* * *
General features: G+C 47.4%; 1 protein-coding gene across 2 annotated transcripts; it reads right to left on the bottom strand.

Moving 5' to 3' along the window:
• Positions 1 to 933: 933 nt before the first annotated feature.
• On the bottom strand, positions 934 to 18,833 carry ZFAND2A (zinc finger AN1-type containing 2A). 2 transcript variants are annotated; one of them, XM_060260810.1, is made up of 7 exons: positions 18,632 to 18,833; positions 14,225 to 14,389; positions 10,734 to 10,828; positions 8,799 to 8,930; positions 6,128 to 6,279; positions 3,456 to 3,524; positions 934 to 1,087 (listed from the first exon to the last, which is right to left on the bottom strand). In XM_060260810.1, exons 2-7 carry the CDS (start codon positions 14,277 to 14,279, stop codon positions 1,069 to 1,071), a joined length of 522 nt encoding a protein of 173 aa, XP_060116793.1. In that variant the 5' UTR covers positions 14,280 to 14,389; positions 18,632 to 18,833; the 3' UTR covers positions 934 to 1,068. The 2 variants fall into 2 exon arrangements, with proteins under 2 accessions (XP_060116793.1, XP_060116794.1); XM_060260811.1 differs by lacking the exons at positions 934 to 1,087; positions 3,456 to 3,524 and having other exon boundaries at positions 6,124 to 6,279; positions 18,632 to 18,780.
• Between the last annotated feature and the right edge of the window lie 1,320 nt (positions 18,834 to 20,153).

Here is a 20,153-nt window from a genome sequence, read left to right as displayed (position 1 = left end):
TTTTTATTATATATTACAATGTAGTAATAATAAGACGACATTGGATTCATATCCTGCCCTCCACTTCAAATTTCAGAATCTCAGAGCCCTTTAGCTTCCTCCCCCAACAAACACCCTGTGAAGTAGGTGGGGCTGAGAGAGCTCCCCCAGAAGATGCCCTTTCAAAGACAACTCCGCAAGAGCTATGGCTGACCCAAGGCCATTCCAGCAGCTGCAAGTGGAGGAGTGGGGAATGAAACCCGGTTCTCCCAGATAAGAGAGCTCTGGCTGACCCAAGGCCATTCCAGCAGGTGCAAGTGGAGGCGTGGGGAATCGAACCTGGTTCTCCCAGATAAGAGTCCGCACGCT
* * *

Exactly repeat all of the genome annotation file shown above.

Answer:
General features: G+C 47.4%; 1 protein-coding gene across 2 annotated transcripts; it reads right to left on the bottom strand.

Moving 5' to 3' along the window:
• Positions 1 to 933: 933 nt before the first annotated feature.
• On the bottom strand, positions 934 to 18,833 carry ZFAND2A (zinc finger AN1-type containing 2A). 2 transcript variants are annotated; one of them, XM_060260810.1, is made up of 7 exons: positions 18,632 to 18,833; positions 14,225 to 14,389; positions 10,734 to 10,828; positions 8,799 to 8,930; positions 6,128 to 6,279; positions 3,456 to 3,524; positions 934 to 1,087 (listed from the first exon to the last, which is right to left on the bottom strand). In XM_060260810.1, exons 2-7 carry the CDS (start codon positions 14,277 to 14,279, stop codon positions 1,069 to 1,071), a joined length of 522 nt encoding a protein of 173 aa, XP_060116793.1. In that variant the 5' UTR covers positions 14,280 to 14,389; positions 18,632 to 18,833; the 3' UTR covers positions 934 to 1,068. The 2 variants fall into 2 exon arrangements, with proteins under 2 accessions (XP_060116793.1, XP_060116794.1); XM_060260811.1 differs by lacking the exons at positions 934 to 1,087; positions 3,456 to 3,524 and having other exon boundaries at positions 6,124 to 6,279; positions 18,632 to 18,780.
• Between the last annotated feature and the right edge of the window lie 1,320 nt (positions 18,834 to 20,153).

Here is a 20,153-nt window from a genome sequence, read left to right as displayed (position 1 = left end):
TTTTTATTATATATTACAATGTAGTAATAATAAGACGACATTGGATTCATATCCTGCCCTCCACTTCAAATTTCAGAATCTCAGAGCCCTTTAGCTTCCTCCCCCAACAAACACCCTGTGAAGTAGGTGGGGCTGAGAGAGCTCCCCCAGAAGATGCCCTTTCAAAGACAACTCCGCAAGAGCTATGGCTGACCCAAGGCCATTCCAGCAGCTGCAAGTGGAGGAGTGGGGAATGAAACCCGGTTCTCCCAGATAAGAGAGCTCTGGCTGACCCAAGGCCATTCCAGCAGGTGCAAGTGGAGGCGTGGGGAATCGAACCTGGTTCTCCCAGATAAGAGTCCGCACGCT